Although the Court expresses some reservations about the general principles upon which the lower courts based their decisions, the Court of Appeal does conclude that they not only reached the proper conclusion but also used valid reasoning.

"Nevertheless, the circumstances that each Judge relied on in reaching the conclusion that habitual residence in Illinois had been lost in this case provided substantial support for their conclusions. Having spent much of his life in New Zealand, even prior to his visit in November 2001, the child's connections with Illinois had clearly gradually and substantially been weakened."

"These visits were not simply in the nature of holidays which would not in themselves normally change habitual residence. They were rather for reasons of management of a difficult pregnancy and avoiding the Chicago winter. In that context, the child's life in New Zealand amongst his extended family was likely to lead to attachments over time which decreased his connection with Illinois."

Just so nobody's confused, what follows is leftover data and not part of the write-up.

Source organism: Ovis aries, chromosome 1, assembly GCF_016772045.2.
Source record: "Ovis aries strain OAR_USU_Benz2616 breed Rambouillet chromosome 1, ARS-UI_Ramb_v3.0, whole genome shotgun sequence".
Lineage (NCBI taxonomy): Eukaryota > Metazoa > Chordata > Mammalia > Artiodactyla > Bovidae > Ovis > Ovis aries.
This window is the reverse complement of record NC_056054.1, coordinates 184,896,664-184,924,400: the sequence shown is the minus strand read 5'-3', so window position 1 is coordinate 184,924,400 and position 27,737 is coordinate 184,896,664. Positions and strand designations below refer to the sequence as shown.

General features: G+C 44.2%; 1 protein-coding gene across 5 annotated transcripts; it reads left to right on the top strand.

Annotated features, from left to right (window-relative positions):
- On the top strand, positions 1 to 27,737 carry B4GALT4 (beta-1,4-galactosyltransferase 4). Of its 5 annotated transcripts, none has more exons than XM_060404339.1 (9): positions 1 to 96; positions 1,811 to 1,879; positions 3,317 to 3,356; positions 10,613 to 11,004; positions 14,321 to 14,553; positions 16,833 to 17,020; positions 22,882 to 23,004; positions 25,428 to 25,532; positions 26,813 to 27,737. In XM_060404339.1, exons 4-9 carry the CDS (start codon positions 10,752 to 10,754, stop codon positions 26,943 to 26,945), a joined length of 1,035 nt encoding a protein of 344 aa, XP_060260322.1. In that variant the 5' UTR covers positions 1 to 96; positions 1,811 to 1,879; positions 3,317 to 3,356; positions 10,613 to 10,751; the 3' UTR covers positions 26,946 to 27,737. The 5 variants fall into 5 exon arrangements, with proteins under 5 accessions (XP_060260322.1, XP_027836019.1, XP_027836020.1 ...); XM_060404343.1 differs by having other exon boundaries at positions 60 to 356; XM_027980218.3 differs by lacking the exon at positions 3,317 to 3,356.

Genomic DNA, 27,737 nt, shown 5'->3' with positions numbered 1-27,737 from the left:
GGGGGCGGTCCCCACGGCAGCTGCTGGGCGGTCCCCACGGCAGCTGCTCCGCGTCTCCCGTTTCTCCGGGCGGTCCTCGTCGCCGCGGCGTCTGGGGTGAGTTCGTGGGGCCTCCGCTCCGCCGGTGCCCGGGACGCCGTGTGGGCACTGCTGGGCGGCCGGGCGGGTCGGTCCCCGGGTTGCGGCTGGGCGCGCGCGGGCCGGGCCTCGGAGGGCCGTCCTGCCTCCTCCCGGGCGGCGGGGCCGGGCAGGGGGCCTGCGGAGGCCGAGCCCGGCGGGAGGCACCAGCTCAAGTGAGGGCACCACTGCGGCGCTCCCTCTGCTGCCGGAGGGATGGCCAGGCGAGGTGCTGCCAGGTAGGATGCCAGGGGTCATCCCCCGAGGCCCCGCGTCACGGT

"What persuaded the Judges in the end that habitual residence in that state was lost by September 2002 was that, by then, a very young child had spent a very substantial proportion of his life in New Zealand. I am satisfied that each Judge did have regard to the appellant's purpose of attempted reconciliation, and his lack of any agreement that the child should remain indefinitely in New Zealand and that their judgments concerning habitual residence were in accordance with all the underlying principles of habitual residence."

"On this basis the Judges were entitled to view the relatively short period in New Zealand as sufficient to bring about a change in the child's habitual residence in Illinois. This being the reality of what had happened, it was open to the Judges to reach their finding that habitual residence in Illinois had been lost even though the crucial events occurred during a period of attempted reconciliation. For these reasons I conclude that there was no error of law concerning the finding of loss of habitual residence in the judgment of the High Court, which affirmed that of the Family Court. I would accordingly dismiss the appeal." [ 24- 26]

Citation: S. K. v. K. P., [2005] 3 N.Z.L.R. 590 (N. Z. C. A. 2005).
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Publication:International Law Update
Date:Jan 1, 2006